Avodah Mailing List

Volume 09 : Number 011

Tuesday, April 2 2002

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Subjects Discussed In This Issue:
Date: Wed, 27 Mar 2002 14:26:01 -0500
From: Eli Turkel <turkel@math.tau.ac.il>
shabbat clocks

I was recently asked a question about the use of a shabat clock for a
stove. Does anyone know something about the issues. In particular can
one change the clock on shabbat so that cooking goes on for longer just
as one can change a shabbat clock to keep the lights on longer.

Also RMF didn't seem to like shabbat clocks for anything other than
lights. I was once told that he changed his mind later in life because
of the prevelance of shabbat clocks and so maarit ayin would not be a
problem. Does anyone know more about this?

Eli Turkel, turkel@math.tau.ac.il on 3/27/2002

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Date: Wed, 27 Mar 2002 08:05:32 -0500
From: kennethgmiller@juno.com
Re: Reading the nesi'im

Someone raised a question a few weeks ago. I don't remember if it was
answered ,and I cannot find it in the archives, so I'd like to ask
it again:

If it okay to to take the Torah from the aron to read the nesi'im in
Nisan, why is there a problem with taking it out to read Parshas Zachor
for women?

Akiva Miller

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Date: Thu, 28 Mar 2002 22:29:23 +0200
From: S Goldstein <goldstin@netvision.net.il>
wine vs grape juice

The question was asked does any Posek prefer wine over grape juice for
the 4 cups besides RMF.

See Mikraei Kodesh where Rav Zvi Pesach Frank quotes the Pri Chadash
that wine is lichatchila for 4 cups and grape juice is not.

See Harrerei Kodesh where Rav Yosef Cohen claims that Rashbam, Tosafos
and the Mordechai all on Pesachim 108b rule that one must use wine
and not grape juice. These Rishonim all say that the hava amina of the
Gemara was that the mitzva of simchas Yom Tov to drink wine and not grape
juice must be done with the 4 cups on leil seder. The maskanas hagemara
is that simcha is a separate mitzva and may be fulfilled even without
fulfilling the din of 4 cups. Rav Cohen learns that we see from the
hava amina that the 4 cups are always wine and therefore always could
satisfy the requirement of simcha. The maskana simply adds that the
extra wine for the requirement of 4 cups is not also needed to satisfy
the obligation of simcha.

See also Rashbam on Pesachim 108b where the 'taam' of wine that is
required for 4 cups is its alcoholic content.

Shlomo Goldstein

PS See also Mordechai there who asks how physically can one have grape
juice Pesach time when its season is later. He answers one saved grapes.
See Hararei Kodesh that this is NOT a proof in favor of grape juice for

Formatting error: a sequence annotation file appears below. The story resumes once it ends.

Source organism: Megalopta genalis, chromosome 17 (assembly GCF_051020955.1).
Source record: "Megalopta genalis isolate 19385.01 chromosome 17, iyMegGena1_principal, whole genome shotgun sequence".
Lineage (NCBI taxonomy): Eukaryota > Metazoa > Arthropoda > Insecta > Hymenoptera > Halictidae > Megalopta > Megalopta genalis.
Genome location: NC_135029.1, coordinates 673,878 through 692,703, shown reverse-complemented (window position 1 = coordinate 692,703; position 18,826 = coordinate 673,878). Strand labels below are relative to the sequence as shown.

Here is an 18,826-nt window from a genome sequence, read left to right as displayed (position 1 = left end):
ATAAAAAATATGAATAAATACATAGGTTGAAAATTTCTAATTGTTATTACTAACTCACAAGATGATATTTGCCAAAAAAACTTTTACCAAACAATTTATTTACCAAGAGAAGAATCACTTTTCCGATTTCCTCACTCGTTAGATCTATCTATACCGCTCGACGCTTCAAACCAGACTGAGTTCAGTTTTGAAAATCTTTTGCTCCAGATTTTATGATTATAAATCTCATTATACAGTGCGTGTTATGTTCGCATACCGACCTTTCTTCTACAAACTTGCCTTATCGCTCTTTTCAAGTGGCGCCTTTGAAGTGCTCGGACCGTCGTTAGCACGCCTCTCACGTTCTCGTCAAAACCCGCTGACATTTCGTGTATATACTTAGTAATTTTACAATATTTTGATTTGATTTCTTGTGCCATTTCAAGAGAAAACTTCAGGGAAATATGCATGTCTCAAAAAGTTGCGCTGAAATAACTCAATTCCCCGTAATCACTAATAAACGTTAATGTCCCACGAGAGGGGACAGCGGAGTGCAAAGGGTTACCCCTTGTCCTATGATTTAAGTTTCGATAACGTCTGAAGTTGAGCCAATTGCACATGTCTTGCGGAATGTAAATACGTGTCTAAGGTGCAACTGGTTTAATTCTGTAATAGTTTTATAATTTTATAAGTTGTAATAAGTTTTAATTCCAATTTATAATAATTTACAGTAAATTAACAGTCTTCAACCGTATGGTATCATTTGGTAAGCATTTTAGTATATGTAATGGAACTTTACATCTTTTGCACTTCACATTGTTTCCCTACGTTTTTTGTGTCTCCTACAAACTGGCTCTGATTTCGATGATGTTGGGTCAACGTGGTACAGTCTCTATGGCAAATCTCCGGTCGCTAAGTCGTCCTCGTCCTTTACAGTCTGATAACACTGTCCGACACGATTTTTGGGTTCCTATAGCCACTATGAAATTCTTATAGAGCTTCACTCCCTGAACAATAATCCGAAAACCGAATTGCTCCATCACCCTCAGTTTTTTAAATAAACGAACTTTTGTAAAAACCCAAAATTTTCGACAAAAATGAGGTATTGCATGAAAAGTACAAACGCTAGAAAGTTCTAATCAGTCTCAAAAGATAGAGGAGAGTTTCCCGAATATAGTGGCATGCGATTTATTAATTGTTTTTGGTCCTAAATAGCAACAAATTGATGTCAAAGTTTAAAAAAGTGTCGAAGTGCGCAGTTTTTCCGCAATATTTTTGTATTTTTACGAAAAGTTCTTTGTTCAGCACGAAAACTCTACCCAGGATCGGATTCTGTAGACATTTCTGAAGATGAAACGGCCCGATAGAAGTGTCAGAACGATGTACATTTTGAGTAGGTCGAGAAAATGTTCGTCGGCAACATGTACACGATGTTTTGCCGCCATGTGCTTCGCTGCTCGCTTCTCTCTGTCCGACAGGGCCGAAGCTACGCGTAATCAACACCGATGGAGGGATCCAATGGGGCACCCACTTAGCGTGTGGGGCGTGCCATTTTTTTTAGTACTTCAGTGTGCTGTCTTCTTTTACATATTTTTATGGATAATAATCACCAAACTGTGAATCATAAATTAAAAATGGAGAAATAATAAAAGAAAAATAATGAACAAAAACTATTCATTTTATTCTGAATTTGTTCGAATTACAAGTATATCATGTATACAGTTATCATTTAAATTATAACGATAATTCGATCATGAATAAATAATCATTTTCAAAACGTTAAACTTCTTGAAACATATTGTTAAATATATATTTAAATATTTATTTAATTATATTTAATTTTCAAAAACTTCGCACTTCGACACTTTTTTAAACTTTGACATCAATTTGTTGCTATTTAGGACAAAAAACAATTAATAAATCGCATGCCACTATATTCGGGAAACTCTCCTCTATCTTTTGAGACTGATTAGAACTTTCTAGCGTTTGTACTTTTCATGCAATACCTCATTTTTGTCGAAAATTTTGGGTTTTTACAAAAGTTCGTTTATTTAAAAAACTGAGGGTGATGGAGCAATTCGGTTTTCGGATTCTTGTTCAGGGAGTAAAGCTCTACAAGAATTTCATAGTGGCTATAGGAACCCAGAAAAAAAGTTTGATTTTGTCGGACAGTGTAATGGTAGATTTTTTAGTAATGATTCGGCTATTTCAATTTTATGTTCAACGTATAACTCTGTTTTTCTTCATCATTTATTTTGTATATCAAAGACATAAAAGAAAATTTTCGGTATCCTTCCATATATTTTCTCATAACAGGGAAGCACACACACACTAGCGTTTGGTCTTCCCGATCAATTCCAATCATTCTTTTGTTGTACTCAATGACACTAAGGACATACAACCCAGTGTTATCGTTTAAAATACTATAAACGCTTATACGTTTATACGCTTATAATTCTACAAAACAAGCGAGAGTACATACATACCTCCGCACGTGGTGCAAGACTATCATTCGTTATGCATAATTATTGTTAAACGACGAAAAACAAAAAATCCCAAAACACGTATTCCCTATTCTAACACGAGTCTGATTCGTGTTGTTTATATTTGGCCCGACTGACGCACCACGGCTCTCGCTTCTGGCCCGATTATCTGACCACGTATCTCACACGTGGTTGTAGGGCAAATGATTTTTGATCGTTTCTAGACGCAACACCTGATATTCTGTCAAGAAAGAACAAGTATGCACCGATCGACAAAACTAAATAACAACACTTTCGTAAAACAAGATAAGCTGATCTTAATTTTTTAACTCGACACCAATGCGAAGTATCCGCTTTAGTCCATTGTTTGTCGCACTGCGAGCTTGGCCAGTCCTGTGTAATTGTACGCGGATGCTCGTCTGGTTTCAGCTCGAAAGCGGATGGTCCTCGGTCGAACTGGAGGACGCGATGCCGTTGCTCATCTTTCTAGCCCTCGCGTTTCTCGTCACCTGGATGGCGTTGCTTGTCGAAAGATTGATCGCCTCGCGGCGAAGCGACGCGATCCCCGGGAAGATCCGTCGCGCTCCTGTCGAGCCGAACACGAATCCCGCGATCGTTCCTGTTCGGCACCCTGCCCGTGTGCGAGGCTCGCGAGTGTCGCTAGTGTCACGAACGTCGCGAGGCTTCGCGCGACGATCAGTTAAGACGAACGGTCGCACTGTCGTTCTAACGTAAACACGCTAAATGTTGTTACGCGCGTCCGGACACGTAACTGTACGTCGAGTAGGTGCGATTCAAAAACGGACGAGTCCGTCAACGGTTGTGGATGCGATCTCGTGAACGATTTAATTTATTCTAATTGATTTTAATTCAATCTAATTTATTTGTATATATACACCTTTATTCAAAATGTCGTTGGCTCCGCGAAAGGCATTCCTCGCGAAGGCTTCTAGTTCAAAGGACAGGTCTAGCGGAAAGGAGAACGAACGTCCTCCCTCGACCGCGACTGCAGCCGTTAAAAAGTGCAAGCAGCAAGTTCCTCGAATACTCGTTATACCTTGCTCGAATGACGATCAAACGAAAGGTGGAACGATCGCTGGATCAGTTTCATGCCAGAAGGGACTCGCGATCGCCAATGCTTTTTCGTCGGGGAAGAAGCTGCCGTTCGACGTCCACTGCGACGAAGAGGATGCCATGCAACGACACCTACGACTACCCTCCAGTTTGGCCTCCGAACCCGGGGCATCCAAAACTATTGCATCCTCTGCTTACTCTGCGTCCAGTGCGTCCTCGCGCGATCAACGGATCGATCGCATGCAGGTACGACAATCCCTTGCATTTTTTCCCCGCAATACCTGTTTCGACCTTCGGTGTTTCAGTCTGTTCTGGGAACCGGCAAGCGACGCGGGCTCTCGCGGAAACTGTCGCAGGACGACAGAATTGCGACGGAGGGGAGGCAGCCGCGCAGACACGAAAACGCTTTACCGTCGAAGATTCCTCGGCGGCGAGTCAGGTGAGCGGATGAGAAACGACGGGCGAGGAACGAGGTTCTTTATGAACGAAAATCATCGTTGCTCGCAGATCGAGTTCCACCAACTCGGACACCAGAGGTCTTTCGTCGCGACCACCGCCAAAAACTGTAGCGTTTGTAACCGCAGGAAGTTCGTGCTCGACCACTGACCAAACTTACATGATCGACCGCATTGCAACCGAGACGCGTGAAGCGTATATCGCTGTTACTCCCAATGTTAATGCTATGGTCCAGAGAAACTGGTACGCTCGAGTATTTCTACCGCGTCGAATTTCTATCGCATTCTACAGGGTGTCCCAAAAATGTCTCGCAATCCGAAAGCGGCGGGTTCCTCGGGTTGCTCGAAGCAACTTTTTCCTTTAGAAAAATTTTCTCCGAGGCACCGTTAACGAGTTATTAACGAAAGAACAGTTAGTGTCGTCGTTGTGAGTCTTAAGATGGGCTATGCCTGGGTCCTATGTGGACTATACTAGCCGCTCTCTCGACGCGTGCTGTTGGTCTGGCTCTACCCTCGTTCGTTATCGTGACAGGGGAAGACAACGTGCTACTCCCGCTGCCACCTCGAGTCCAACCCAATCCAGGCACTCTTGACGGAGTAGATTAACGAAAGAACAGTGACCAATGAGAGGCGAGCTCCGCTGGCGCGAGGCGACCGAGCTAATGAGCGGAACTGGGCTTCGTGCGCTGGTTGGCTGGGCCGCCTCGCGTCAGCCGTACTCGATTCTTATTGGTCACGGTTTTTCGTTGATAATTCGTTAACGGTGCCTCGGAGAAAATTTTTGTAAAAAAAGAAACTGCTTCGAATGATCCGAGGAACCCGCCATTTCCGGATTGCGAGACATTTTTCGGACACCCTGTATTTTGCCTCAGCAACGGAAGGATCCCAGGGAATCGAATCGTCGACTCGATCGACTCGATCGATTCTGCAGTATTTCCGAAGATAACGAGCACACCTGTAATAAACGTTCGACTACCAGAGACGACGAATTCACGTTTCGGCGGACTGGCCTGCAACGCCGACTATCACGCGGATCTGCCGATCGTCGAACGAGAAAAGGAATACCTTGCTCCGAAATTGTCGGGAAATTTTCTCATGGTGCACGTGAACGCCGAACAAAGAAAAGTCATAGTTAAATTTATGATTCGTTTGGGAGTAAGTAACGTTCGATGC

4 cups.

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Date: Thu, 28 Mar 2002 21:35:36 +0200
From: S Goldstein <goldstin@netvision.net.il>
wine vs grape juice and RYDS

RYDS was quoted as allowing/requiring grape juice due to the Rambam's
explanation of the Talmudic requirement to dilute wine with water as
being a means of flavor enhancement. Therefore those who prefer grape
juice should drink this way.

This seems hard to accept as his vort.

The first question should be 'is grape juice considered wine?'. See
Rambam Hilchos Shabbos 29:17, grape juice is considered wine for kiddush
on Shabbos and Yom Tov. That being so, the only remaining question
would be 'is the din of 4 cups different than kiddush?'. Since the
Rambam does not seem to say that the 4 cups are different, presumably
they have the same din as kiddush.

Yet, if one wishes to complain that the Rambam does not specifically
allow grape juice and therefore, for some reason, it is not acceptable
for the 4 cups; it seems hard to disprove this assumption from the din
of dilution of wine.

On the other hand, if grape juice is equally acceptable as wine like in
kiddush, there seems to be no reason for the Rambam to require grape
juice from the din of dilution. Grape juice is not diluted wine.
Is this a new global interpretation of the din of dilution? Is there
a requirement to pick one's favorite type of wine?

What did RYDS say?

Shlomo Goldstein

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Date: Fri, 29 Mar 2002 09:35:45 -0500
From: Eli Turkel <turkel@math.tau.ac.il>

<<I bought one of my children "The Little Medrash Says" Haggadah this year
- they should've let him write the Haggadah! Tons of Midrashim that are
not in the Haggadah - why could the Ba'al Haggadah not included all this
stuff (and, I might add, there are a lot of pesukim that are missing
from the Haggadah as well)? It seems that the Haggadah is primarily
written as zemiros v'sishbochos to HKB"H.>>

RYBS points out that the Hagadah centers around Arami Oved Avi. He says